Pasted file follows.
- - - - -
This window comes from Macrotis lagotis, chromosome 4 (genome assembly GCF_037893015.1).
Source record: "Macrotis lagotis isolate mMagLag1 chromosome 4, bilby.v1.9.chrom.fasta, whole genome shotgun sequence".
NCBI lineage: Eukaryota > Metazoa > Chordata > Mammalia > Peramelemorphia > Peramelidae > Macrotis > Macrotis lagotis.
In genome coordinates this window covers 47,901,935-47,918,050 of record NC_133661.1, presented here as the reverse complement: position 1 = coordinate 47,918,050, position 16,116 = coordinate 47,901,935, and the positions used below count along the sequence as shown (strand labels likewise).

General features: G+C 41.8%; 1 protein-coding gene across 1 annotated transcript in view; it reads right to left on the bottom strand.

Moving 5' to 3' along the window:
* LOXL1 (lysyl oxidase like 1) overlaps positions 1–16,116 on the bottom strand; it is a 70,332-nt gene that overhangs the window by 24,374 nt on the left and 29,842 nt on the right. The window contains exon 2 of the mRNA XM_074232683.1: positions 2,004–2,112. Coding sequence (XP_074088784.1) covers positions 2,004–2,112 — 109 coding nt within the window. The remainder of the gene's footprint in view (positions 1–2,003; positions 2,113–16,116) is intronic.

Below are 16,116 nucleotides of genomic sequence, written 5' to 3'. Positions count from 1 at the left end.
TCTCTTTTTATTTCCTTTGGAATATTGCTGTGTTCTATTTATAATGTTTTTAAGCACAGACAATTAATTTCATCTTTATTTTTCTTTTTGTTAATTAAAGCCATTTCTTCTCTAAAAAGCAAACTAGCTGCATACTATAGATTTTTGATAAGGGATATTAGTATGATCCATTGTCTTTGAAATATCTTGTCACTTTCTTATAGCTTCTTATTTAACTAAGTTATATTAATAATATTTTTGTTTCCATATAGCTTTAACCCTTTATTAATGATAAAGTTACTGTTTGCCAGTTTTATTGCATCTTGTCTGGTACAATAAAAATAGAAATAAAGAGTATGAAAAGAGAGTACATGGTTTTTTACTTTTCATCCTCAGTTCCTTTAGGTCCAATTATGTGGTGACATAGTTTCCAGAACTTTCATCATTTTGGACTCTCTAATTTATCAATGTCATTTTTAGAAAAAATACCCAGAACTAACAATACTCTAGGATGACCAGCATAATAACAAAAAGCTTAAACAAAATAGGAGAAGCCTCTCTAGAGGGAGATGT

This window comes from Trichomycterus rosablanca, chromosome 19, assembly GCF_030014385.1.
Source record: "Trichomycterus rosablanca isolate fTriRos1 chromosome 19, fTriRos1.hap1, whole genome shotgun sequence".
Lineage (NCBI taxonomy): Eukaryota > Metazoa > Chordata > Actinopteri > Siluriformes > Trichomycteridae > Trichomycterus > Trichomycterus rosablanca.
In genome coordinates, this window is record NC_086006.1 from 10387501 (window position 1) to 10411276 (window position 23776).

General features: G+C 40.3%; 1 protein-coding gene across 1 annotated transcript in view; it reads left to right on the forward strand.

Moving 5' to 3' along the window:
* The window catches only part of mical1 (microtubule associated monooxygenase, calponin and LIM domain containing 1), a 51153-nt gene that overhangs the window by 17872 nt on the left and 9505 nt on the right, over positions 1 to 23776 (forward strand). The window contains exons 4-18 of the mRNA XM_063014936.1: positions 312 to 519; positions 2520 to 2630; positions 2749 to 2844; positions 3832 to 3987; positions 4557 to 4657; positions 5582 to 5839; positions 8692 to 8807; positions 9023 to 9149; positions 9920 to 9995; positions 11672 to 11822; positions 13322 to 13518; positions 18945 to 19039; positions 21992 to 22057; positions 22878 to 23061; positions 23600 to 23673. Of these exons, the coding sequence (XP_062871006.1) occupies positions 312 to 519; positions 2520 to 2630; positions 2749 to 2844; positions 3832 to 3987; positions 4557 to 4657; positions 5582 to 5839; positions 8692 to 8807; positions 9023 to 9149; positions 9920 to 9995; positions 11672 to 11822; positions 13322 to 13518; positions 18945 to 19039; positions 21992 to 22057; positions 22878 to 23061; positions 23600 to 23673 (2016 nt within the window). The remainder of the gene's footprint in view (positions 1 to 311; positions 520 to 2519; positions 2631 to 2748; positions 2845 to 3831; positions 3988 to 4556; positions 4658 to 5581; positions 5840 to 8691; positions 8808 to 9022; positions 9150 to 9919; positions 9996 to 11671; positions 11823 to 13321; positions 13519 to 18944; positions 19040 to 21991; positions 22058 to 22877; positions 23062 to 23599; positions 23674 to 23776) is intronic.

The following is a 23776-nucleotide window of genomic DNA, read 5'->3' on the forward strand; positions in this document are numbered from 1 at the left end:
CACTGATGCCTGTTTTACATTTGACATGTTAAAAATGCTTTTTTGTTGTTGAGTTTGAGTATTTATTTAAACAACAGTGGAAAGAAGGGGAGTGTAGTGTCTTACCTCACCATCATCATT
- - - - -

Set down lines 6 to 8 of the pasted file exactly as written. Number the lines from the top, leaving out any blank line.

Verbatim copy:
Moving 5' to 3' along the window:
* LOXL1 (lysyl oxidase like 1) overlaps positions 1–16,116 on the bottom strand; it is a 70,332-nt gene that overhangs the window by 24,374 nt on the left and 29,842 nt on the right. The window contains exon 2 of the mRNA XM_074232683.1: positions 2,004–2,112. Coding sequence (XP_074088784.1) covers positions 2,004–2,112 — 109 coding nt within the window. The remainder of the gene's footprint in view (positions 1–2,003; positions 2,113–16,116) is intronic.

Below are 16,116 nucleotides of genomic sequence, written 5' to 3'. Positions count from 1 at the left end.